Yesterday, when Martha Stewart took the stand at the New York State Supreme Court to testify in the bitter legal battle between Macy's and J.C. Penney, she exuded the loose confidence of a domestic doyenne on top of her game. According to the New York Times and other news reports, the 71-year-old former Chanel model and self-made billionaire got rave reviews by wearing Lanvin, putting on lip gloss during courtroom breaks, referring to herself as "the über-designer" of her eponymous housewares company, and cracking wise about her then-controversial decision to sell her upscale products in Kmart years ago. ("The garden club of Greenwich canceled my speaking engagement.")
Stewart's chatty courtroom behavior was a far cry from her last big court appearance — her 2004 insider-trading trial — at which she didn't testify, and issued only a terse, apologetic statement on her website after being convicted on four counts. But her post-prison élan is understandable. The battle between Macy's and J.C. Penney, after all, is chiefly a tug-of-war between two companies who are desperate to ride Stewart's designer coattails to massive profits. No matter which one wins in the end, the lesson to observers is clear: When it comes to selling housewares, Martha matters, possibly now more than ever before.
The basic question in the trial is whether Stewart broke an exclusive agreement with Macy's by striking a deal in 2011 to sell Martha-branded housewares in J.C. Penney. It's a fairly routine contract dispute, as white-collar cases go, but because of the flamboyant personalities and internecine warfare involved — Stewart and Macy's CEO Terry Lundgren, for example, were old friends, meaning that Stewart's embrace of Lundgren's main rival was considered a personal betrayal — has given it extra bad blood.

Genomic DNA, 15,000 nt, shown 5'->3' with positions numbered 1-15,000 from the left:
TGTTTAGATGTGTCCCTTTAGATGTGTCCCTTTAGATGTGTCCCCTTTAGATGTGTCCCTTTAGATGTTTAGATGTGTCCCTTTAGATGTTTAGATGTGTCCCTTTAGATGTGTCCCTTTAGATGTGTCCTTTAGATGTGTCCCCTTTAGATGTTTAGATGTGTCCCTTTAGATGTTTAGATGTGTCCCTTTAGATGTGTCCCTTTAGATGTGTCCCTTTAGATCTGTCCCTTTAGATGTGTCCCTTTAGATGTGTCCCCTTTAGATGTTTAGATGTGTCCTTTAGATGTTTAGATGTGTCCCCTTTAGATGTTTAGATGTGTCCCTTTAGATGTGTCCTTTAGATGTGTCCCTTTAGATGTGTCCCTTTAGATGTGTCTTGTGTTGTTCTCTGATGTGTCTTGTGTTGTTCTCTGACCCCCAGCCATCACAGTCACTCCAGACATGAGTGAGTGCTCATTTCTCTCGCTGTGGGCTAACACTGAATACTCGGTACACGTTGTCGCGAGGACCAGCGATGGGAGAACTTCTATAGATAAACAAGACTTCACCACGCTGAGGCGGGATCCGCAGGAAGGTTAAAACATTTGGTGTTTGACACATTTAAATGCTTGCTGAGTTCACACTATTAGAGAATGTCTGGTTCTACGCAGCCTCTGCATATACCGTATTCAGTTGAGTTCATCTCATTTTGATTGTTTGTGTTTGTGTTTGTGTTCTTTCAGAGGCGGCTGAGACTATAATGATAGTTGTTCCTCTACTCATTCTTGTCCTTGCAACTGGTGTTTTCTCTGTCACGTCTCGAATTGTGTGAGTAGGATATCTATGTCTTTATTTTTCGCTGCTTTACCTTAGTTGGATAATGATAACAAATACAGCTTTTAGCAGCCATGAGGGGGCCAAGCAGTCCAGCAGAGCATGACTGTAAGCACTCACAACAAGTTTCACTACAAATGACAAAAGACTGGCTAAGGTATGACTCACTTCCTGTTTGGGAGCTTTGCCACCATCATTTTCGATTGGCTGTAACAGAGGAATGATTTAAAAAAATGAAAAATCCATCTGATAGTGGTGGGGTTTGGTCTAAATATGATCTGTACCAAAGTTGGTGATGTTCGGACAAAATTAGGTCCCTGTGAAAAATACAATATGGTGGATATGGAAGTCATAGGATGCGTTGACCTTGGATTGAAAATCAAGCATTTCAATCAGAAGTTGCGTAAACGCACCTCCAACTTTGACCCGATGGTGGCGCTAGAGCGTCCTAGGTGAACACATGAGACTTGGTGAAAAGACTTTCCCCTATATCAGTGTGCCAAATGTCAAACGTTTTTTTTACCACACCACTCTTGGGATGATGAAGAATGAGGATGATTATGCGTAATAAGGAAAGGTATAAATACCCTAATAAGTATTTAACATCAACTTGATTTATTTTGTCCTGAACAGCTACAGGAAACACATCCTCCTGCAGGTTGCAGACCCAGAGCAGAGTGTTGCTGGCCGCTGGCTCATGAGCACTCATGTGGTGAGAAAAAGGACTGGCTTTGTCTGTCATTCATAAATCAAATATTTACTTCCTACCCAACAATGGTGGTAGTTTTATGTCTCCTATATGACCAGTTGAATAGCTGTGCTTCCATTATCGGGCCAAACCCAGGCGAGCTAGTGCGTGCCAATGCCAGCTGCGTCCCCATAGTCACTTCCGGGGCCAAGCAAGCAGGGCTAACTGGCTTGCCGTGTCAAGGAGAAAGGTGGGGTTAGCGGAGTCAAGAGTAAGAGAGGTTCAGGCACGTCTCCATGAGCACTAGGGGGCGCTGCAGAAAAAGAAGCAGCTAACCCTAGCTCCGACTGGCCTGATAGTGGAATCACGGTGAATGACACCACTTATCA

Macy's contends that J.C. Penney CEO Ron Johnson conspired to woo Stewart by offering her a huge deal that would make her company up to $500 million by allowing it to set up her own stores-within-stores inside every J.C. Penney outlet. Johnson and Stewart say there's nothing wrong with that, since Stewart's Macy's contract allowed her to open up her own branches. But Macy's sees Martha's J.C. Penney deal as illicit corporate polyamory and is seeking an injunction to keep her from selling her products there.
The landscape for all this fighting is that both Macy's and J.C. Penney are at crucial inflection points. Macy's has been steadily making money for years, and its stock price is on a slow climb, but its financial performance apparently underwhelmed Stewart, who was making only $300 million a year through her deal with the chain. J.C. Penney is in much, much worse shape. It was recently reinvented in a flashy overhaul led by Johnson, a former Apple retail guru who came up with the Genius Bar, but has been hemorrhaging money and losing customers, and in many respects appears to be in real danger of shrinking to the point of oblivion. Martha Stewart's company has also been struggling financially, with $56 million in losses in 2012 and declining revenue.
Despite her struggles, Stewart — who, in contrast to her gentle TV persona, has a cutthroat business attitude — clearly has the leverage here. Both Lundgren and Johnson have testified that being able to sell Martha Stewart home products in their stores is a make-or-break proposition. She's the 800-pound gorilla of home products — which is why, when she called Macy's Lundgren to tell him that she was seeing J.C. Penney on the side, he hung up on her, and hasn't spoken to her since.
"I was completely shocked and blown away," Lundgren testified. "I was literally sick to my stomach."
Johnson needs Stewart for a different reason: She might help him keep his job. J.C. Penney's board is rumored to be considering firing Johnson after a recent earnings disaster, and hedge-fund manager Bill Ackman — who made a huge gamble on the flagging store — has lost hundreds of millions of dollars on his investment so far. When it comes to housewares, the Martha Stewart name — and possibly only the Martha Stewart name — could change J.C. Penney's fortune, which is why Johnson sounded so thrilled at the prospect of getting the Stewart bump.
"Terry might have a headache tonight,” he e-mailed a lieutenant in 2011, after inking the deal with Stewart.
Stewart, too, has a stake in the judge's decision. She wants to sell her wares at both Macy's and J.C. Penney, and an injunction preventing the double-dip would erase a profitable line of business. But make no mistake: She's the economic powerhouse here, the golden goose that has reduced a pair of giant retail companies to bickering teenagers.
Martha's courtroom swagger means she knows it, too.
“Why do you think the headlines are pitting me against J.C. Penney’s and Macy’s?” she asked, jauntily, in court yesterday. “They’re fighting over something, and it’s not just home."